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The Flood

June 17, 2014

Where ever I go there seems to be a flood. Or flooding of some sort. I had to name this post The Flood 2, because I already have a post called The Flood. I think that was in Prague. And there was the one in Nepal, too. None in South America, thank goodness.

There always seems to be a town that is kick off spot for international “adventure” travelers on there way to capture a new trophy. In Nepal, it is Pokhara, in Peru, Cusco, and here in Morocco It is Ouarzazate, otherwise known as the door to the desert.  I”m sure there are tons of towns, but there are the ones in which I’ve kicked off my adventures. Ouarzazate is a desert town – with mud colored crumbling buildings around a central square. I didn’t find the charm I’d found in Pokhara or Cusco, but I did find a lovely suite, with strong wifi, and an international group of guests. I spent most of my social time with the appropriately Gen-y named Winslow (a beautiful recent NYU grad) and her friends. They were on their way to a wedding in Fez.

Ali met me in the morning and we headed off to the gorges. As we drove he told me, in response to my amazement at the patches of agriculture amonst the desert, about Green Morocco, a company giving grants to farmers to jumpstart growth. We talked about climate change for a while before the conversation turned to religion. I asked about the Christian population and the different kinds of Muslims. He explained the distinctions in dress (especially for the woman and how covered one must be) and pondered the question of god. Ali is clearly religious, though he doesn’t pray when the call to prayer rings out. He wondered out loud if god cared more about how strict one was at following the guidelines or if just being good was enough. I think god cares if we’re good in our hearts and kind to one another, this atheist offered up. We hope so. Ali said softly. (Ali has a problem with pronouns, referring to himself as we and using you when he means him or her).

We drove along the road of 1000 Kasbahs – kasbahs, it turns out, are a dime a dozen – and down a winding, palm tree lined dirt road. Ali pulled over and said, “take a little walk.” So I got out and shut the door and he drove off. With nothing but my phone in my hand, I wondered if this was what everyone had been warming me about. I walked in the direction Ali had driven, past goats and oleander bushes. A group of women and children wre sitting by the side of the road picnicking. I resisted the urge to capture them on my camera, it looked to genuine a moment for them as a family. Eventually I rounded a bend to see Ali and the car waiting for me. “That’s a beautiful walk, isn’t it?” he asked. And it was, but I was a little preoccupied with whether I’d die in the desert to appreciate it fully.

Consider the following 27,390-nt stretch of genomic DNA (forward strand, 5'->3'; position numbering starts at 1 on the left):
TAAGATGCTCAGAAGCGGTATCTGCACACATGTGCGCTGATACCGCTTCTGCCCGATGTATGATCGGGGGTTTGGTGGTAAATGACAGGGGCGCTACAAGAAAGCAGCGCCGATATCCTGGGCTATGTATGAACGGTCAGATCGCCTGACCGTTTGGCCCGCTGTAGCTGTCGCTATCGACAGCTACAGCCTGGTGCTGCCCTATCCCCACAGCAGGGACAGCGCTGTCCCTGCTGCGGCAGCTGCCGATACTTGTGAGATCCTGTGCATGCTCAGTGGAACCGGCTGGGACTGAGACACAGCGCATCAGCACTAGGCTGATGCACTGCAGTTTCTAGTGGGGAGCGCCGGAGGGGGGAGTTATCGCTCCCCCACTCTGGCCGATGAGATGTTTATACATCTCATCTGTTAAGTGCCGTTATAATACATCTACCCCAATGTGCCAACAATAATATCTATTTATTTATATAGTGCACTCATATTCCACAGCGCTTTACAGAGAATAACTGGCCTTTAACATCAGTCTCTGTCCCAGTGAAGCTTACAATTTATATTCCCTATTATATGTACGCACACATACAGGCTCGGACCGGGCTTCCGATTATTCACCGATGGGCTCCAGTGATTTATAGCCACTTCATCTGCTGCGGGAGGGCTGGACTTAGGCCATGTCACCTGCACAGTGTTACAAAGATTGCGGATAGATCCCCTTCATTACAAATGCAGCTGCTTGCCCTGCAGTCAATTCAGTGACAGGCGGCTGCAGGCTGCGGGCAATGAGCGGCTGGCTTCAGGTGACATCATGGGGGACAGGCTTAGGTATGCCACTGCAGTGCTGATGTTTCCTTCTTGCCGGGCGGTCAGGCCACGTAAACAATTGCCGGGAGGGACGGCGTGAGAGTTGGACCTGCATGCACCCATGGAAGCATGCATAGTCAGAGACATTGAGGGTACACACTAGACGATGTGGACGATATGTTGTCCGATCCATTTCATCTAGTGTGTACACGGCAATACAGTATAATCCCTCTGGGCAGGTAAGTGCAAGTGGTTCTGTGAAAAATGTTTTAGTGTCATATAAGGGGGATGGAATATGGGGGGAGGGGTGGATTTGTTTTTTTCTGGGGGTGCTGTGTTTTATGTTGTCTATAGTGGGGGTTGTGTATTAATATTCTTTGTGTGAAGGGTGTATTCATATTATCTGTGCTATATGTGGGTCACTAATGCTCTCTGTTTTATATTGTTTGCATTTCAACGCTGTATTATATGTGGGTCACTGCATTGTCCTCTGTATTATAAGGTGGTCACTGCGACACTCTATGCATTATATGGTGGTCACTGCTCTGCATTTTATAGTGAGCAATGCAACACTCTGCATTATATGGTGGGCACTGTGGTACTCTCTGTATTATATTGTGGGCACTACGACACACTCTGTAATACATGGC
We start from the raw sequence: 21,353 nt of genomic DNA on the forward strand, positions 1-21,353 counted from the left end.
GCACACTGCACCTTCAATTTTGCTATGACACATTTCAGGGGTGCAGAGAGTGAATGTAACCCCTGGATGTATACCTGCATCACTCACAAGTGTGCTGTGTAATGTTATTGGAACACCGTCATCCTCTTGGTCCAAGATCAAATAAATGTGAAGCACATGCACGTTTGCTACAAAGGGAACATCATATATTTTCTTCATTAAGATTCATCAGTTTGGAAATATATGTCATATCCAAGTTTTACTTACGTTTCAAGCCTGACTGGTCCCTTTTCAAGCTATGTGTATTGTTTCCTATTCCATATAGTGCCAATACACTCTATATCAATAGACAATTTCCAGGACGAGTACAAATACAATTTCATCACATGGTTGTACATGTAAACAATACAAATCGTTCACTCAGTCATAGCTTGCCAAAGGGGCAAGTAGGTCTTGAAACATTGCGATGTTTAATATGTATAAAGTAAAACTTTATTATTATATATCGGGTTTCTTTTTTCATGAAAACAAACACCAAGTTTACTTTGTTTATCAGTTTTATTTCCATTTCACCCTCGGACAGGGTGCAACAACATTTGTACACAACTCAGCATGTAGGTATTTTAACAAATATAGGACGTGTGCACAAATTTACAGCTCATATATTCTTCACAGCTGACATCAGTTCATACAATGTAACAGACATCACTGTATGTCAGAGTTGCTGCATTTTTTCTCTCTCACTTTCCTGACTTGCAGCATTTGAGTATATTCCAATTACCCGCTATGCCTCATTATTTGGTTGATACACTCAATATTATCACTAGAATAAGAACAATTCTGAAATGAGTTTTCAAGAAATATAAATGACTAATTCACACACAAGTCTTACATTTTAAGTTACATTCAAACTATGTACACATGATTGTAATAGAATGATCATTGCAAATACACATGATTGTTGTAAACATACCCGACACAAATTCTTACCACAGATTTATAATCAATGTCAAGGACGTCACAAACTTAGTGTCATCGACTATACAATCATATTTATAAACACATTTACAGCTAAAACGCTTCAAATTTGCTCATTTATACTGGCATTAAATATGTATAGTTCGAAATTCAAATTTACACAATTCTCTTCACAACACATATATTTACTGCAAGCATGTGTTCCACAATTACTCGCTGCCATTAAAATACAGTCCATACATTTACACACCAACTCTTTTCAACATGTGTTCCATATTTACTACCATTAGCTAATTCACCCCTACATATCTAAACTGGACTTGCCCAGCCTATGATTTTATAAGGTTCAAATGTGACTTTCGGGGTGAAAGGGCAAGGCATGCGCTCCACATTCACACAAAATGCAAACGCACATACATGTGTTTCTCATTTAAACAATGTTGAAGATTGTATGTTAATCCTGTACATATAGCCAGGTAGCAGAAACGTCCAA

As we traveled on up the Middle Atlas mountains, we stopped for several walks and photo ops. Whereever we went, children would flock to the car with their palms upturned. I learned a long while ago not to give money or candy (these kids have no access to dentists), but have tried to remember to bring colored pencils along as something to hand out. About half the time I remember to bring them out of the car with me and was treated to smiles in hugs in exchange – really, one can never get enough hugs from small children.

We stopped for tea at the Dades Gorge (after an exciting drive through a steep winding pass). After I hiked a bit up the mountain until I crossed paths with a rusty pipe that was poking out from the ground. The cut was deep and the pipe looked suspect so I rushed back down for bacitracin and sympathy. The pipe was part of an attempt to shore up the side from landslides. It doesn’t seem to have been effective.

We headed towards our second gorge of the day when the rains came. Pretty torrentially.  Changing plans we headed towards our guesthouse for the night, hoping the narrow dirt road wouldn’t wash out before we go there. Our 4×4 was much more efficient that the many cars that couldn’t make it through the rising waters. We had to dodge falling rocks from above and puddle leaping children from below. “Another 2 hours of this, and this is all gone,” Ali said gesturing towards the mud houses lining the road.

It thankfully ended just as we pulled up to the guest house and though my non-injured foot ended up ankle deep in mud, we arrived in our rooms unscathed.

Now for a nap and shower while Ali catches up on the world cup. Then dinner.

 

PS – For photos – go to face book. I can’t easily get them from my phone to the computer (I forgot to pack my hard drive).

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